The Marginalization of Poetry is a critical project. That is, it is a project within and of academic critical thinking. The book is literally a step in the long march toward tenure and an eventual full professorship. Perelman’s choice of genre, the academic monograph, from the initial moment of his participation on a panel with that title at an American Comparative Literature Conference in 1991 to the journals in which seven of its nine chapters first appeared, to its issuance as a Princeton Paperback, identifying the author as "Bob Perelman, Associate Professor of English at the University of Pennsylvania," is not neutral.

I want to examine the implications, constraints and ultimately distortions that this choice forces upon Perelman’s argument. I want to imagine what this book might have looked like had it been written instead for poets.

Caged Poet

It seems odd to think that The Marginalization of Poetry was written for anyone else. Almost certainly the majority of its readers will be poets, including both those involved in the phenomenon under discussion, such as myself; those who see themselves as interested, if not directly implicated, in the poetry and poetics of the boomer generation that makes up language poetry, so-called; and most importantly younger poets, some of whom may already be 30 years younger than its author and for whom no direct access can exist to the issues about which Perelman has written - for them, this book may well be the clearest view of language poetry they will ever have other than the direct evidence of the poems. Many of these last readers, as the book itself assumes, will never have seen Bob Grenier’s mythic "Chinese box" entitled Sentences, published nearly a quarter century ago in an edition of a few hundred copies.

Party Line Poetics

Perelman is not not writing for these readers - he cares about them a lot. But in The Marginalization of Poetry, he is not writing to them, and it’s an important distinction. It’s the textual equivalence of the distinction between a person with whom someone is speaking and a person who, for whatever reason, is instead permitted to overhear that discussion. In this sense, poets can’t read this book so much as overread it. And this creates a chain of unintended and unfortunate effects.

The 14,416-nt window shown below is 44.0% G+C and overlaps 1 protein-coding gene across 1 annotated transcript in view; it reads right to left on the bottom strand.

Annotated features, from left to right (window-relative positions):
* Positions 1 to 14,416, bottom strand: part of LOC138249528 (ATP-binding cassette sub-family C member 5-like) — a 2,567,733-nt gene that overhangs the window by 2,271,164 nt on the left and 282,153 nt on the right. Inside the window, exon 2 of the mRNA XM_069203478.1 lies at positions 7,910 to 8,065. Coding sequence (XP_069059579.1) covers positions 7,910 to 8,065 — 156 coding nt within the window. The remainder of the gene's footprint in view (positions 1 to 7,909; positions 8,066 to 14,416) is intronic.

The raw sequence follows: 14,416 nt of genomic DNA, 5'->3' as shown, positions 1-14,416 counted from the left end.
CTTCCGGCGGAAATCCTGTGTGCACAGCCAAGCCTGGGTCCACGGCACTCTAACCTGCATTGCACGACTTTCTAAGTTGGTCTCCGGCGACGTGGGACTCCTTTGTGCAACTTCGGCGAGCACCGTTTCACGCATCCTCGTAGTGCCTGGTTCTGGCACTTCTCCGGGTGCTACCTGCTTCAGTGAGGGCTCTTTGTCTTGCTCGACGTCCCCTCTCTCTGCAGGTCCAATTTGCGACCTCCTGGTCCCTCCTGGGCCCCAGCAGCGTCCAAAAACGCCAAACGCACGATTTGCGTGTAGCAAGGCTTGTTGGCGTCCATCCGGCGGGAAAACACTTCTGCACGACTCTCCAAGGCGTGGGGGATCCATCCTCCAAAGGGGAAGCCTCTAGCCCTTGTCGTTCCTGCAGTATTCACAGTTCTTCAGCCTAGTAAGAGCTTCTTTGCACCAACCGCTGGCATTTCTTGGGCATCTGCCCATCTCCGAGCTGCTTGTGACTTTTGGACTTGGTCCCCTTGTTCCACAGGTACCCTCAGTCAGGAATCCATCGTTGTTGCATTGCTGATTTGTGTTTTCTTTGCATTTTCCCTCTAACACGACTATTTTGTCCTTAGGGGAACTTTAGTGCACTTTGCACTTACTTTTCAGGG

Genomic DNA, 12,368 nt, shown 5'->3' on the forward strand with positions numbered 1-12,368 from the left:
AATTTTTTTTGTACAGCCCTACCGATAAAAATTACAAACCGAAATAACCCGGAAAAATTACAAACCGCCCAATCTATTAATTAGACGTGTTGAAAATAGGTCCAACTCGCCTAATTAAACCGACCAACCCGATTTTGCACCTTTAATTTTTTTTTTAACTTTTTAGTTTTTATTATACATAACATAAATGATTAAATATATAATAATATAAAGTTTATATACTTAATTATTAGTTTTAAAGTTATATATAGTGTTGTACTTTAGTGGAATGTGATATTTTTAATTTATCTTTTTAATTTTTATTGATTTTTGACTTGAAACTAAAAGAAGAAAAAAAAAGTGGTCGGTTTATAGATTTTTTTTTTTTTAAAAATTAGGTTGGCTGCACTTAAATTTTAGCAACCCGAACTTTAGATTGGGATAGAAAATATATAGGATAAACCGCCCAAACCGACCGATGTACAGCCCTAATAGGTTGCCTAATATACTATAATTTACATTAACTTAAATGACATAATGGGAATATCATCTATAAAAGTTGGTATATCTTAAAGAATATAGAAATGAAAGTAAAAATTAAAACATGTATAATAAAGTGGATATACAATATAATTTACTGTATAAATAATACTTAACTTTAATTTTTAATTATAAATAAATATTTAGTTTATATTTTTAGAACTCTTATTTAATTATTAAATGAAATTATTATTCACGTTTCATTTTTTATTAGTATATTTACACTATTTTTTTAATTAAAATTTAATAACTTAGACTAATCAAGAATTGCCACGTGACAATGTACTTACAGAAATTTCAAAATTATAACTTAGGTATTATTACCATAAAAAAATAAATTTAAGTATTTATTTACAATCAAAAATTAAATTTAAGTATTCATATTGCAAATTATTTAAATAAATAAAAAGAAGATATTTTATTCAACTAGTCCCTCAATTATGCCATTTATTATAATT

Consider the structure of the book itself - nine chapters, bracketed by three that are quite visibly transgressive. The book begins with what might be a poem and ends with what is purported to be a dream, following on the heels of "An Alphabet of Literary History," a genre with which I can only be sympathetic. In the poem, "The Marginalization of Poetry," Perelman identifies a problem that he calls "a binary" -

What I am proposing in these
anti-generic, over-genred couplets is not some
genreless, authorless writing, but a physically
and socially located writing where margins
are not metaphors, and where readers
are not simply there, waiting to
be liberated. (10)

Part of what makes this poem so fascinating is that, in contrast with some of Perelman’s recent poetry, such as the extraordinary expository engine that is "The Manchurian Candidate," "TheMarginalization of Poetry" jumps around. The manifestations of this binary are not one, but many, and by no means all of the same order: Derrida’s Glas, a critical edition of Ulysses, the facsimile edition of The Waste Land, our sense of intruding into the erotic lives of Stein and Toklas when we read Stein’s love poems, Pound’s use of graphic supplementations, all are cited as examples against which

the unfathomable
particularity of the author’s mind, body,
and writing situation is the illegible
icon of reading. But it’s time
to dissolve this binary. (8)

Perelman’s declared project has the tactical feature, which may or may not be an advantage, of naming no single set of "bad guys,’ against which a narrative of contestation might be written. Yet the project as written in the form of this book reinforces rather than dissolves this binary.

Perelman proposes in part an end to the distinction between critical and poetic genres, or at least a challenge to any clearly identifiable border. Yet the three "art" chapters amount to less than 18 per cent of the book. Treated as brackets, they never intrude on the 134 pages that come between them. Derrida’s name, for example, will occur just one other time in the entire book and then only as adjective.

The Six Normative Chapters